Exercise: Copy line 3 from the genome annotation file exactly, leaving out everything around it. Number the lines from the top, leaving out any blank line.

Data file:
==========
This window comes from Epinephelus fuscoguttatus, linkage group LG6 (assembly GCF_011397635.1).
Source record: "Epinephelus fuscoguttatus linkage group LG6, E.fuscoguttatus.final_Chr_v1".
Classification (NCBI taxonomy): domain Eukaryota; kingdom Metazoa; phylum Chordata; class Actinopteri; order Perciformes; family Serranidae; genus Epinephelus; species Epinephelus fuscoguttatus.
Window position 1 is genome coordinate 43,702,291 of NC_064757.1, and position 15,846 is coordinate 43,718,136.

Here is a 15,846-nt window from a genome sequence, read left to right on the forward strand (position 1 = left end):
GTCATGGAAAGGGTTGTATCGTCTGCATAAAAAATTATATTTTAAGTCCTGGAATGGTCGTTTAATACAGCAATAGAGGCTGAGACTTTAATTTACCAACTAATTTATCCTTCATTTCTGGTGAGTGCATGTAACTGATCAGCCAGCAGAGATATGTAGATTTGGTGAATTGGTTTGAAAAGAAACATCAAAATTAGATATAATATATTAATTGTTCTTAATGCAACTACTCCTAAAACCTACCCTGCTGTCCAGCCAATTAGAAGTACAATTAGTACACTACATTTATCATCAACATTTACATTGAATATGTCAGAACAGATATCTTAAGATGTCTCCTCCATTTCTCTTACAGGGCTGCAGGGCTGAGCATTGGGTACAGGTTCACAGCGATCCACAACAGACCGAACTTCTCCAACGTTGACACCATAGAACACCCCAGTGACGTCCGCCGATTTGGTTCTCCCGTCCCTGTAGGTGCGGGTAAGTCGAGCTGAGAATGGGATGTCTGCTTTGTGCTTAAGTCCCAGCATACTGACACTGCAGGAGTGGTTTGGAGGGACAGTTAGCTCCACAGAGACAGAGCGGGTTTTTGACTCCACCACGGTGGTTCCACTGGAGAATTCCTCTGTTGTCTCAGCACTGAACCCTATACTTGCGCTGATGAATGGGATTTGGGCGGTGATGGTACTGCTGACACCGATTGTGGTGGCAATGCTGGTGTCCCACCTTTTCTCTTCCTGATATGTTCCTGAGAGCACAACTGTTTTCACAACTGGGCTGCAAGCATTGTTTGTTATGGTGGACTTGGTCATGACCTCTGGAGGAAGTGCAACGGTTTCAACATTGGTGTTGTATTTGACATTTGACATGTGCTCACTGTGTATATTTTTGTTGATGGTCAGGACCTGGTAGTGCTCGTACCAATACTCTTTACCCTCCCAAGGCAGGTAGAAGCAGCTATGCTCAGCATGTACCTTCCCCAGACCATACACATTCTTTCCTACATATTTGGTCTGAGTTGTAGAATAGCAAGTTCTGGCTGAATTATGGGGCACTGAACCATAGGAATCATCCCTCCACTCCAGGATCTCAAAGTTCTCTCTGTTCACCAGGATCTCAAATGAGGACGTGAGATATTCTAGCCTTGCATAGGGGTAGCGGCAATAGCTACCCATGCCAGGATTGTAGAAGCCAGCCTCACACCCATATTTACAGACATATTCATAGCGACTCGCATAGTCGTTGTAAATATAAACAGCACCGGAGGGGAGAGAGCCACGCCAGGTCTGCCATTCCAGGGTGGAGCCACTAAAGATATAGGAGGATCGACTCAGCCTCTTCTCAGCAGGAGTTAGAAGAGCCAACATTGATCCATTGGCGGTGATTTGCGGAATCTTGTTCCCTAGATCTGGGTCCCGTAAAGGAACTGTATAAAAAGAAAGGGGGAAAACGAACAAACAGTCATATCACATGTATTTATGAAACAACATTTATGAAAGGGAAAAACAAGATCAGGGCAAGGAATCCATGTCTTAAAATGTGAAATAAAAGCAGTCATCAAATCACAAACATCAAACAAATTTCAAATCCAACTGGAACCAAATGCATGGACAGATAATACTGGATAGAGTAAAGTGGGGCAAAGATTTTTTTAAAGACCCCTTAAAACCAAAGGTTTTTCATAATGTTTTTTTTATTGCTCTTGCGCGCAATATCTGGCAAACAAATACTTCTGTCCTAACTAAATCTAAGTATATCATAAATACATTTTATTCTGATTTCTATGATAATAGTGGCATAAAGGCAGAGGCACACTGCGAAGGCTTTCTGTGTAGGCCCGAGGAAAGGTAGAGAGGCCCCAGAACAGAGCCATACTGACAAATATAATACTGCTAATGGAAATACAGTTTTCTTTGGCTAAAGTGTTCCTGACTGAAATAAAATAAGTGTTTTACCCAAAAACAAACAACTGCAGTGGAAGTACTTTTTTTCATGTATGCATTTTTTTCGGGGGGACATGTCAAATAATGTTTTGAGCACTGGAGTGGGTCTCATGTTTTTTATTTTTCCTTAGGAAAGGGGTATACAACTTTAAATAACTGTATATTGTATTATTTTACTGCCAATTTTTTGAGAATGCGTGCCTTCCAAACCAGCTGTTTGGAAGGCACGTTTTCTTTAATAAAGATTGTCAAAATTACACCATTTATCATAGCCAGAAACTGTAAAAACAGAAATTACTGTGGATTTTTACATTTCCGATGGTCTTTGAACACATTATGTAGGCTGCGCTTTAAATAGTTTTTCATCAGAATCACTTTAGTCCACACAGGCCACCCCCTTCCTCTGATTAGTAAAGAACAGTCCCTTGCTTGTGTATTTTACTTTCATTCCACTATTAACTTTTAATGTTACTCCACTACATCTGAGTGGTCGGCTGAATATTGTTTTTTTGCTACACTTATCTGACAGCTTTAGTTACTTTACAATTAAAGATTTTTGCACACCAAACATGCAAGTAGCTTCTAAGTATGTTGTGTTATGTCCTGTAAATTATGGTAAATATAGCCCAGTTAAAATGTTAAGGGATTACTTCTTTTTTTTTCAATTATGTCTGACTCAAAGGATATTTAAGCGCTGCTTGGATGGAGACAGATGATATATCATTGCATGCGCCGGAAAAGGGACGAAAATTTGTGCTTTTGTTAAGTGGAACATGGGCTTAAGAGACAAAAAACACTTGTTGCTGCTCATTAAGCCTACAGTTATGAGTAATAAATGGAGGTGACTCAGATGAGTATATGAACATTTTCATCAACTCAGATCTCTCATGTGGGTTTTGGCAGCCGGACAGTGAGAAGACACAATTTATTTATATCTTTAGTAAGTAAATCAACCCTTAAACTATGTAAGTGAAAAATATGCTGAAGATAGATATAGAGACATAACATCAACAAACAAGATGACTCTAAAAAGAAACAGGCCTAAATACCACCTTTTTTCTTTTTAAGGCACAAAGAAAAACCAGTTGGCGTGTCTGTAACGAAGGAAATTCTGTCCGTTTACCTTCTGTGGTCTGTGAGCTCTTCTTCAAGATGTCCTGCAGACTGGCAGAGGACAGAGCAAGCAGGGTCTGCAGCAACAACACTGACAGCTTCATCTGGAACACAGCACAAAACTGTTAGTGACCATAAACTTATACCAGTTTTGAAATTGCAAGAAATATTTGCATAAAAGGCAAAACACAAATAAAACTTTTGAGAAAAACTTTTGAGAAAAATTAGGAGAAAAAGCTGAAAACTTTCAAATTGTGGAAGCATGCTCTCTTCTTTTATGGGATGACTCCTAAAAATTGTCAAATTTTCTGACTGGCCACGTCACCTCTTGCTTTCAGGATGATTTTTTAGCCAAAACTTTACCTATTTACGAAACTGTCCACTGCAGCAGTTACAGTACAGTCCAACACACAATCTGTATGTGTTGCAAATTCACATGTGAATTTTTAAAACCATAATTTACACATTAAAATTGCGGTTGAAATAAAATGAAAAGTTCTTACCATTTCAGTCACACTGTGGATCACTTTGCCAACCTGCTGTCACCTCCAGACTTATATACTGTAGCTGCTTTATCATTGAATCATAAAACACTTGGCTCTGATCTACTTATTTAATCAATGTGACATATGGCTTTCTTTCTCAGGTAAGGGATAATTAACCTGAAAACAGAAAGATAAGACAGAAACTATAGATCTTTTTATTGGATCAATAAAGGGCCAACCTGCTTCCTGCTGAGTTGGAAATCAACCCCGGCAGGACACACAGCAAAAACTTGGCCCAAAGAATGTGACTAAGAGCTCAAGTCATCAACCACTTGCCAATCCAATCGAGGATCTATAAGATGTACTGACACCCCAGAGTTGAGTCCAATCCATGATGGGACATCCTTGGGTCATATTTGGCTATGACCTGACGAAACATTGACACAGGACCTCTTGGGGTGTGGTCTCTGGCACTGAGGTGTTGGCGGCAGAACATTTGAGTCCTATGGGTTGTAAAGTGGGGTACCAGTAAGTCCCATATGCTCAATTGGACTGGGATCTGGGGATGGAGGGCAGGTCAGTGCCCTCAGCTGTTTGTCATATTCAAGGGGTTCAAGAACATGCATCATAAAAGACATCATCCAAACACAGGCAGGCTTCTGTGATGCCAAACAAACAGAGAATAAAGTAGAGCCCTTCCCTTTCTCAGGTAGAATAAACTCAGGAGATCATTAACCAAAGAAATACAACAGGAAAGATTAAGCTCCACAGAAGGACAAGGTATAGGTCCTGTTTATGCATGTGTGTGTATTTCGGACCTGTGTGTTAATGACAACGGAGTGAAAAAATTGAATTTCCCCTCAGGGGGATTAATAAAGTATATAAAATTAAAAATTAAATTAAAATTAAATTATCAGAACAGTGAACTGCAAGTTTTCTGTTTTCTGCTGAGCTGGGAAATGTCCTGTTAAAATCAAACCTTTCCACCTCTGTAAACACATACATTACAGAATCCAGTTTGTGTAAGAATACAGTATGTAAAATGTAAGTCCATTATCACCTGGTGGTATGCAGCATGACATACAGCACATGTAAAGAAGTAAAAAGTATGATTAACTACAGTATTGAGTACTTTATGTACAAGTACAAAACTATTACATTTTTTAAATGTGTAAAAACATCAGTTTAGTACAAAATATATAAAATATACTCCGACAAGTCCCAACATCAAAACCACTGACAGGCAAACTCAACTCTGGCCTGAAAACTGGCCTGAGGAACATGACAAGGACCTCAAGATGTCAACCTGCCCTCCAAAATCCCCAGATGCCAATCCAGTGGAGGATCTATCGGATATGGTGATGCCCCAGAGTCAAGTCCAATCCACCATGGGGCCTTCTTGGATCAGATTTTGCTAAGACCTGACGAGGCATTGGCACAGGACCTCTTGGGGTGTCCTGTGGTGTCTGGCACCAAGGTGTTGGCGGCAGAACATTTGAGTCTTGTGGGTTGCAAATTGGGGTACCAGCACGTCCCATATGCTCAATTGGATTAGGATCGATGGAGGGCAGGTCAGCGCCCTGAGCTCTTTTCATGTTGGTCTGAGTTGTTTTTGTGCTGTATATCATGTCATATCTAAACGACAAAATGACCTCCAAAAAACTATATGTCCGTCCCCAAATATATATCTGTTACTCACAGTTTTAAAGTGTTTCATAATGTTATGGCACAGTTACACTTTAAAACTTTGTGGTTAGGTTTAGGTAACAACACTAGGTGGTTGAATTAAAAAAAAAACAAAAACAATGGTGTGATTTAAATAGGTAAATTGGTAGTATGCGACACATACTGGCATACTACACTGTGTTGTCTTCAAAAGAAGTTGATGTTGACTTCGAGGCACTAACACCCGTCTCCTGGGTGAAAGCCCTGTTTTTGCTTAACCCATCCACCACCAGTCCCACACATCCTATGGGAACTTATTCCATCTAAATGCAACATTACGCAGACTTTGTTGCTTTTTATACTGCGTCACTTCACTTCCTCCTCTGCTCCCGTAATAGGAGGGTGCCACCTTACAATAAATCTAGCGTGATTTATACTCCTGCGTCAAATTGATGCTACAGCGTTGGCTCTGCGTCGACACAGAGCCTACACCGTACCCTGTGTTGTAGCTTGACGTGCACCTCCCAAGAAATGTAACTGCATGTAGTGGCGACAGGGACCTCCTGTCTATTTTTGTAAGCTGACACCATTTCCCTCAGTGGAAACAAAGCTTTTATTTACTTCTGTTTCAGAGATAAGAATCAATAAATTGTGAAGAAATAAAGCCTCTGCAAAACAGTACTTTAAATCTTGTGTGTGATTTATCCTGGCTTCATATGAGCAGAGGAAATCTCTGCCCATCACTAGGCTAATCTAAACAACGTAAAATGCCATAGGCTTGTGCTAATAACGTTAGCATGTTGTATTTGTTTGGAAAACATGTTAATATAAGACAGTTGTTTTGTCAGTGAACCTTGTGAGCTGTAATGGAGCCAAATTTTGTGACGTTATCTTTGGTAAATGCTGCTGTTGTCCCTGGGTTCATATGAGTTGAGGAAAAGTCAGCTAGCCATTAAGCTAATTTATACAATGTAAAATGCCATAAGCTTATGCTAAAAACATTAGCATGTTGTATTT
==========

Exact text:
Classification (NCBI taxonomy): domain Eukaryota; kingdom Metazoa; phylum Chordata; class Actinopteri; order Perciformes; family Serranidae; genus Epinephelus; species Epinephelus fuscoguttatus.